In September, we share four installments of this short story Tasmania, a Lovesong, by Australian author John Bryson, which journeys us along the eastern waters of Tasmania.
THE SEA PASSAGE I’m speaking of now also carried Peter Mathers who was, around that time, moving from the writing of novels to the writing of plays, despite his brace of Miles Franklin awards, or maybe because of them. From the Dunnally channel we set North, to take the landward side of Maria, the mountain Island named for the wife Van Diemen, and the convict settlement until Port Arthur was thought of. Mathers likes stories to do with delusional grandure, and he had a fine time with this place. Maria, in the late 1800s, was leased for its limestone, kilns built, a hostelry sprang to its feet at North Point, the township fattened, and the company’s paper given a flutter on the London stock exchange. All this enterprise was the vision of Diego Bernacci who then renamed the town San Diego. The timing was just right, as events turned out, for the crash of the 1890s, but thirty years later Bernacci did it again, this time for the crash of 1929. Tasmanians have changed the name of the town back to Darlington.
Not far off course, and worth every mile, is Isle des Phoques. Left over from some previous arrangement of nature, these grand pillars have no inland to support any more. The pose is of enough scale, and of might, to stand as a nostalgia for the size of the world once was: here is Atlas relieved of duty. The trick now is to glide as closely as nerve allows. These heavy portals have been teetering here a long time so far anyway, and watch the birds nesting the ledges. The instant they scream: the terns, gulls, cormorants, all into the heart-beating whirling air, so will it seem that you have chosen the exact moment for the collapse of the counterpoise, of the entire crumbling vault, pealing from higher than the masthead, a landslide exploding into the waters all around, and I’ve watched seafarers go ashen right then, until the eyes catch up with the action enough to see that these are seals, hundreds maybe, the bulls and the cows roaring their dainty calves to the long plunge, to surface again in the tumultuous water, whiskery and inquisitive.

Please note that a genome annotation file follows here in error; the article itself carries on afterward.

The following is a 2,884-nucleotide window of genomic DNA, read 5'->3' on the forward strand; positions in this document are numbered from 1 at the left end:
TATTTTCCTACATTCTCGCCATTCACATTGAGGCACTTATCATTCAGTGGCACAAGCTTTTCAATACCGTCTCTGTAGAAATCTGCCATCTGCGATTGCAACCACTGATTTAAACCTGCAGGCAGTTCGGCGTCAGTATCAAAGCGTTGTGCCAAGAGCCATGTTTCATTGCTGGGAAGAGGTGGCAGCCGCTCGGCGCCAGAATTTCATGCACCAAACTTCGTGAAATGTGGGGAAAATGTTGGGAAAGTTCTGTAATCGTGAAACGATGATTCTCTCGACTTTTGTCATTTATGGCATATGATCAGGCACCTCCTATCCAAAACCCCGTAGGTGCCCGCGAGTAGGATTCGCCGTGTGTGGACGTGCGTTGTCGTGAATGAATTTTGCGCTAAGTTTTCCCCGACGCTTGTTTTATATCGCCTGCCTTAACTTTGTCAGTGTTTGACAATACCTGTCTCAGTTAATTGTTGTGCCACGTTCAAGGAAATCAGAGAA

Dusk is not long away, but before it’s too dark I want to get us through the Schouten Passage, sea side of the Great Oyster Bay, and near enough to halfway now to Bass Strait. We could go around, and out into the Tasman, but the charm of the inshore route is the scenery, and the navigator’s excuse that, in here, we dodge the south set of the outer current. The island and the peninsular almost meet, and it’s difficult to see the convenient gap. But the run, when you find it, is very deep indeed, and so a favourite of locals. I know a Hobart seaman with a Masters ticket whose job is to pilot rusty ships from the far Orient to his home port for refit, and who, one summer evening, turned the 25,000 tonnes of Japanese freighter under his command through the skimpy passage here, grinding neither side on the rocks, to the tooting delight of the nearby lobster fleet, which understood just who must be up on the Bridge there, whose hand to the wheel.
About the Author:
In 1985, the book Evil Angels by Australian author John Bryson was released. Its revelatory investigation into the disappearance of Azaria Chamberlain shed new light on the controversial case and quickly became a career defining piece of work for Bryson. Other publications include the novel, To the Death, Amic (Viking/Penguin 1994) a collection of short fiction, Whoring Around (Penguin 1981) and a collection of reportage, Backstage at the Revolution. Bryson lectures in law, literary journalism, and fiction, acts on advisory panels to government, NGOs, and universities, and on literary judging panels. At the end of the millennium, a Schools of Journalism panel included him in ‘The 100 Australian Journalists of the Century’. In 2014, he was awarded membership of the Order of Australia.